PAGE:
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  • Alice Bull

How to take yourself out of your comfort zone - comfortably.

Taking on difficult challenges is something we naturally feel inclined to avoid. We don't want to make a fool of ourselves, we aren't sure what the outcome might be, we know it may make us feel uneasy.

Our natural primordial reaction to uncertain circumstances is the fight, flight or freeze response. We want to stand up to the threat, run away from danger or put our response on hold and just stay still, preparing to make our next move.

Perceived threats are different for each person. We may be uneasy about the thought of going back into the office regularly, being in enclosed spaces with lots of people or managing our work/life balance.

My recent threat was rather unexpected! Last week I took my two children to a theme park with numerous high adrenalin rides. I discovered that riding rollercoasters, something that I loved to do in my teenage years, now filled me with panic.

As my children dragged me towards the first high speed, white knuckle ride, I could feel my body going into the fight, flight and freeze response. My heart rate started to increase, my lungs felt tighter, the sounds of passenger screams became deafening in my ears and I froze.

Why was I putting myself through this state of unease?!

I realised that I was totally out of my comfort zone, however, I felt the urge to carry on and push on through my fears.

I summoned up many teachings from my Sophrology training to find instant calm to enable me to jump on this fast and furious ride. I can't say I was brimming with excitement at the thought of being thrown upside down ten times, but I was able to calm my body's natural stress response, look confident and enjoy the experience!

Here are three things I used to prepare myself for this challenge:


I started to focus on my breathing which had become shallow and quick. I used a simple paced breathing technique which wasn't going to draw any attention to me from the people behind in the ride queue!

I took a deep inhalation for four seconds, breathing through my nose and feeling my lungs and stomach expand. I then exhaled slowly through my mouth for six seconds and repeated this several times.

I could instantly feel my parasympathetic nervous system calming down my body's stress response. This is a practical and useful exercise whenever you're feeling anxious.


I remembered a TED talk I had seen by Amy Cuddy about power poses.

Our body's natural response when we feel threatened is to curl up and make ourselves small. However, if you watch an animal displaying signs of power and confidence, they open up their bodies and stand tall.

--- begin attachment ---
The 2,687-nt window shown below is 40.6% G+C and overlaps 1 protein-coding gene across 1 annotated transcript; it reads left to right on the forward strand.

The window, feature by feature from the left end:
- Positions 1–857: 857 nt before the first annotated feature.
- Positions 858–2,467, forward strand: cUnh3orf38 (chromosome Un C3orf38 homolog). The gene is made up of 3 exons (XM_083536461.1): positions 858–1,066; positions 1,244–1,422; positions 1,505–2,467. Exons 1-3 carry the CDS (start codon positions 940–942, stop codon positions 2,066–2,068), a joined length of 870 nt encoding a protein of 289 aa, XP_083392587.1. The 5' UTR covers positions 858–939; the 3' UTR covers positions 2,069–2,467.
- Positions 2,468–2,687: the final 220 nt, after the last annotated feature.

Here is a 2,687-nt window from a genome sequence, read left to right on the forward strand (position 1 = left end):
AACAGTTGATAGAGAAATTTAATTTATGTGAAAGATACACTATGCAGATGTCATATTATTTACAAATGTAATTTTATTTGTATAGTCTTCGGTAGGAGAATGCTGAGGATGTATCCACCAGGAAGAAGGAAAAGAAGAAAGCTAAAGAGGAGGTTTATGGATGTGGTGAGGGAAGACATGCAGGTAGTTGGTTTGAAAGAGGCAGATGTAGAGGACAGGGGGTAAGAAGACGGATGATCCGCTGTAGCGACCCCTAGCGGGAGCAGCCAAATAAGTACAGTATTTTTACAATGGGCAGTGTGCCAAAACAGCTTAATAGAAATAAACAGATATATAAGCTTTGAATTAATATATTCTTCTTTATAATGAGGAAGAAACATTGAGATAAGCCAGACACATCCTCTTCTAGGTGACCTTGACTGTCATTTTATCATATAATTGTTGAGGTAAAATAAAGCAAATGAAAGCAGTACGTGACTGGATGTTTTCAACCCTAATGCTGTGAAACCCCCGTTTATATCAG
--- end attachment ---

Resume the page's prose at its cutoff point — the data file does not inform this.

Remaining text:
So, without looking like Superwoman, as I approached the front of the ride queue, I put my shoulders back, opened up my chest and looked up. This pose sends a signal to the brain of feeling confident and in control.

If you are facing a difficult meeting or nerve wracking presentation, try doing a power pose somewhere private for a couple of minutes beforehand to increase self-assurance.


As I sat in the ride car preparing to take off, I realised that all the fear I was experiencing was caused by my own mind creating a threat that hadn't even occurred yet!

My brain was racing through stories of roller coaster disasters or passengers stuck upside down for hours on end. These memories were informing my future - which was empty.

As Peter Crone , the mind architect, mentioned in his recent podcast with Dr Rangan Chatterjee about freeing your mind, "Most people are trying to avoid a bad future that hasn't happened yet".

So I sat back, became present in my body and took myself off on this journey of fast twists and turns. As I stepped off the ride, I felt overwhelmed with a sense of personal achievement.

Try to recognise when your mind's negative bias towards memories of fear and hurt is predicting future events. This can be useful in times of real danger, but can also prevent us from trying new, often unfamiliar, things.

They say life is a roller coaster, with many ups and down, unexpected turns and uncomfortable challenges.

Something I discovered on this outing with my children was that the more I pushed myself out of my comfort zone, the less my body went into panic mode, the more rational I became and the more I enjoyed myself. By the end of the day, it was me suggesting yet another ride on the adrenaline fuelled roller coasters!

Learn more about the life-changing practice of Sophrology here.

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